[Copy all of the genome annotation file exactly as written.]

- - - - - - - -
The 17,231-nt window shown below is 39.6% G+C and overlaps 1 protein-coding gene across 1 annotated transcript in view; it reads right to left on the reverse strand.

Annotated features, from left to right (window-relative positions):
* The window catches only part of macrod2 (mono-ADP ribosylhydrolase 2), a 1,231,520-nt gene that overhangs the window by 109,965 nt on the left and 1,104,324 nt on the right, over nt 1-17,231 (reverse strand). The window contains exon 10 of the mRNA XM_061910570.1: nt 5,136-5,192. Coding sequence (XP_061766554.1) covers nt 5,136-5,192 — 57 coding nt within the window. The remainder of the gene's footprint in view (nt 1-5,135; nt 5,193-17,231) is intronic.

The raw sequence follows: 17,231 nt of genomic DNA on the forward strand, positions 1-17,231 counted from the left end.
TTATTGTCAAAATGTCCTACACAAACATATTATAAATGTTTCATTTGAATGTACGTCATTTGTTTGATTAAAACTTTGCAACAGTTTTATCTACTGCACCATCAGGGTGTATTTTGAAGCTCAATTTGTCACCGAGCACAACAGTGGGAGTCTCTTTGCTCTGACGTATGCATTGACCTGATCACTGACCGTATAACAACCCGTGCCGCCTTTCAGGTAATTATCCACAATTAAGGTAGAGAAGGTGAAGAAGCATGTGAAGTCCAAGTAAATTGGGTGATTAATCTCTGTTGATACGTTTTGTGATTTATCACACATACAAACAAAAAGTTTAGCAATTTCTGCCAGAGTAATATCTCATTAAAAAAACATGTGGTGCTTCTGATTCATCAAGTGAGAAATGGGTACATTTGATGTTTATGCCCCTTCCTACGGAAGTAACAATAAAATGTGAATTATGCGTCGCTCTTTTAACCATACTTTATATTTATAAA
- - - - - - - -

The 17,231-nt window shown below is 39.6% G+C and overlaps 1 protein-coding gene across 1 annotated transcript in view; it reads right to left on the reverse strand.

Annotated features, from left to right (window-relative positions):
* The window catches only part of macrod2 (mono-ADP ribosylhydrolase 2), a 1,231,520-nt gene that overhangs the window by 109,965 nt on the left and 1,104,324 nt on the right, over nt 1-17,231 (reverse strand). The window contains exon 10 of the mRNA XM_061910570.1: nt 5,136-5,192. Coding sequence (XP_061766554.1) covers nt 5,136-5,192 — 57 coding nt within the window. The remainder of the gene's footprint in view (nt 1-5,135; nt 5,193-17,231) is intronic.

The raw sequence follows: 17,231 nt of genomic DNA on the forward strand, positions 1-17,231 counted from the left end.
TTATTGTCAAAATGTCCTACACAAACATATTATAAATGTTTCATTTGAATGTACGTCATTTGTTTGATTAAAACTTTGCAACAGTTTTATCTACTGCACCATCAGGGTGTATTTTGAAGCTCAATTTGTCACCGAGCACAACAGTGGGAGTCTCTTTGCTCTGACGTATGCATTGACCTGATCACTGACCGTATAACAACCCGTGCCGCCTTTCAGGTAATTATCCACAATTAAGGTAGAGAAGGTGAAGAAGCATGTGAAGTCCAAGTAAATTGGGTGATTAATCTCTGTTGATACGTTTTGTGATTTATCACACATACAAACAAAAAGTTTAGCAATTTCTGCCAGAGTAATATCTCATTAAAAAAACATGTGGTGCTTCTGATTCATCAAGTGAGAAATGGGTACATTTGATGTTTATGCCCCTTCCTACGGAAGTAACAATAAAATGTGAATTATGCGTCGCTCTTTTAACCATACTTTATATTTATAAA